Can such a thing be? Is it possible for a man to go through life carrying this atmosphere constantly with him? Can the continuity which, as I remarked, is expressed by the original accurately rendered, be kept up through an ordinary life that has all manner of work to do, or are we only to ‘hear the joyful sound,’ now and then, at rare intervals, on set occasions, answering to these ancient feasts? Which of the two is it to be, dear brethren? There is no need whatever why any amount of hard work, or outward occupations of the most secular character, or any amount of distractions, should break for us the continuity of that consciousness and of that experience. We may carry God with us wherever we go, if only we remember that where we cannot carry Him with us we ought not to go. We may carry Him with us into all the dusty roads of life; we may always walk on the sunny side of the street if we like. We may always bear our own sunshine with us. And although we are bound to be diligent in business, and some of us have had to take a heavy lift of a great deal of hard work, and much of it apparently standing in no sort of relation to our religious life, yet for all that it is possible to bend all to this one direction, and to make everything a means of bringing us nearer to God and fuller of the conscious enjoyment of His presence. And if we have not learned to do that with our daily work, then our daily work is a curse to us. If we have allowed it to become so absorbing or distracting as that it dims and darkens our sense of the divine Presence, then it is time for us to see what is wrong in the method or in the amount of work which is thus darkening our consciences. I know it is hard, I know that an absolute attainment of such an ideal is perhaps beyond us, but I know that we can approach-I was going to say infinitely, but a better word is indefinitely-nearer it than any of us have ever yet done. As the psalm goes on to say in the next clause, it is possible for us to ‘rejoice in His Name all the day.’ Ay, even at your tasks, and at your counters, and in your kitchens, and in my study, it is possible for us; and if our hearts are what and where they ought to be, the possibility will be realised. Earthly duty has no necessary effect of veiling the consciousness of God.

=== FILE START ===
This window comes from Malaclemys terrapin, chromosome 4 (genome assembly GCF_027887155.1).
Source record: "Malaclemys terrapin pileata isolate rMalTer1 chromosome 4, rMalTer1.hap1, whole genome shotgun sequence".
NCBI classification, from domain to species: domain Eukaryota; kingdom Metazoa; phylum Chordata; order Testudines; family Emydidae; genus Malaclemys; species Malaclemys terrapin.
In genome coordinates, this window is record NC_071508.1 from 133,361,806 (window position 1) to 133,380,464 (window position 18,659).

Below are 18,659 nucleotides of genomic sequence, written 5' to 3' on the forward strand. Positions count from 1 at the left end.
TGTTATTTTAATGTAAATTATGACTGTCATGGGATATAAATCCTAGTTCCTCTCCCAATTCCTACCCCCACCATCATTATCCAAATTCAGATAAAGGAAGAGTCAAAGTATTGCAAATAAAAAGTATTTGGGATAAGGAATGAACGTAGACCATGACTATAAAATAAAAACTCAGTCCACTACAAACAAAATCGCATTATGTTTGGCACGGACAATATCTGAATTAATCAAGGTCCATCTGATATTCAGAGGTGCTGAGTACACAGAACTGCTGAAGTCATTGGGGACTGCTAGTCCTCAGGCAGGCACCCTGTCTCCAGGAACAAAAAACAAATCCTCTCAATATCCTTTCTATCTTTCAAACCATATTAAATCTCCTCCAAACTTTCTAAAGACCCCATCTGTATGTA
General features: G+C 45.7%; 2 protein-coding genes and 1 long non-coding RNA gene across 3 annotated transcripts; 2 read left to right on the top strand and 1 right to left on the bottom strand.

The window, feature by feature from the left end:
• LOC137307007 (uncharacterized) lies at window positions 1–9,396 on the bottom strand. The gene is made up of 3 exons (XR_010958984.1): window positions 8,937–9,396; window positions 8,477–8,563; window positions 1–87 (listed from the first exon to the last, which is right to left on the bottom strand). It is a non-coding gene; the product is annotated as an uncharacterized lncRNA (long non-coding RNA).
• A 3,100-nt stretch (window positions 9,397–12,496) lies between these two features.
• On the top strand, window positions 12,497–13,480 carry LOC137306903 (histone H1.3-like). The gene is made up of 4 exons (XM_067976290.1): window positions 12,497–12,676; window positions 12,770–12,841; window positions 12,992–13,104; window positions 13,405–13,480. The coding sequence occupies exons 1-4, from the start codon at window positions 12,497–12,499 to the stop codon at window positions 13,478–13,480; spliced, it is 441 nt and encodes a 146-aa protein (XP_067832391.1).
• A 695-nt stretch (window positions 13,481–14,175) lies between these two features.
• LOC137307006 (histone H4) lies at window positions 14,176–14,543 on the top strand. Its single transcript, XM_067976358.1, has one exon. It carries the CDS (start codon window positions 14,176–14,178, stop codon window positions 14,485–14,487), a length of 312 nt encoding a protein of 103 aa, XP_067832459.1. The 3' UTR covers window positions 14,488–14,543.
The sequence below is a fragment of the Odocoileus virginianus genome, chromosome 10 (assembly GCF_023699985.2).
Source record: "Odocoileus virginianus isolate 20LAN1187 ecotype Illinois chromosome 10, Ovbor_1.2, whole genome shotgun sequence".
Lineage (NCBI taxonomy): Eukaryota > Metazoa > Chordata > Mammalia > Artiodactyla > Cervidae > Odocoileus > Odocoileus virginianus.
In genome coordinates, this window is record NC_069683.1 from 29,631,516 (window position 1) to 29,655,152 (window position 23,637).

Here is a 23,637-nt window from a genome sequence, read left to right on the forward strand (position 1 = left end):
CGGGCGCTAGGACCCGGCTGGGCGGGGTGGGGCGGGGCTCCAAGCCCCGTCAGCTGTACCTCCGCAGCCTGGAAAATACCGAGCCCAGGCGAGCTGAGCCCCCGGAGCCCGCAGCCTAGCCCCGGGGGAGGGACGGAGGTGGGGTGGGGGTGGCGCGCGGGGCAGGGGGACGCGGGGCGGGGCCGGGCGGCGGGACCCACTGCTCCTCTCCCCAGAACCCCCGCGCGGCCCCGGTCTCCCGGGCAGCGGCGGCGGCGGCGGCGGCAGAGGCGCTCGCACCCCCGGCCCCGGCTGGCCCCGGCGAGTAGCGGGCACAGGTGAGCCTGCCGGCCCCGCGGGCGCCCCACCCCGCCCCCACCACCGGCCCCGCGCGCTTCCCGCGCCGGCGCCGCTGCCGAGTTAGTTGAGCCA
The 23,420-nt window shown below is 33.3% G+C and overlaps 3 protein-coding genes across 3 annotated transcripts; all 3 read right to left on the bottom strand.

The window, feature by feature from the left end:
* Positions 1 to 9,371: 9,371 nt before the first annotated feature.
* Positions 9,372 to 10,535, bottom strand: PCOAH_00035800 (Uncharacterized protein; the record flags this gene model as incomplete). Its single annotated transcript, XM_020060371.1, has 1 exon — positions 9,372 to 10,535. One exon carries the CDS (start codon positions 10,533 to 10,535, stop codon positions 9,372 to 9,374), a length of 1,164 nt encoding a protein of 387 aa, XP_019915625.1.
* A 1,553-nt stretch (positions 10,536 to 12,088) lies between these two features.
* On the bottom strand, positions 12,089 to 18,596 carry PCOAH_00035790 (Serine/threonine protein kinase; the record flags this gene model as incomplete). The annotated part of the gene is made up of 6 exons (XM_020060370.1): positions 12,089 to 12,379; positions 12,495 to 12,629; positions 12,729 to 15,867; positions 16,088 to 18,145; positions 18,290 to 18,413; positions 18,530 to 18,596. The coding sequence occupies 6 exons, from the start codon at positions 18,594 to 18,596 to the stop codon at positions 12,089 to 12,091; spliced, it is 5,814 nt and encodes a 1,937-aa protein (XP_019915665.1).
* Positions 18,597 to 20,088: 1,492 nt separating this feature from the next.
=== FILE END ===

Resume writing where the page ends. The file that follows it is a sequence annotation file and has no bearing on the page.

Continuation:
Nor is there any reason why our troubles, sorrows, losses, solitude should darken that sunshine. I know that that is hard, too, perhaps harder than the other. It is more difficult to have a sense of the sunshine of the divine Presence shining through the clouds of disaster and sorrow than even it is to have it shining through the dust that is raised by traffic and secular occupation. But it is possible. There is nothing in all the sky so grand as clouds smitten by sunshine, and the light is never so glorious as when it is flashed back from them and dyes their piled bosoms with all celestial colours. There is no experience of God’s Presence so blessed as that of a man who, in the midst of sorrow, has yet with him the assurance of the Father’s friendship and favour and love, and so can say ‘as sorrowful, yet always rejoicing.’ This sunshine shines in the foulest corners, and the most thunder-laden clouds only flash back its glories in new forms.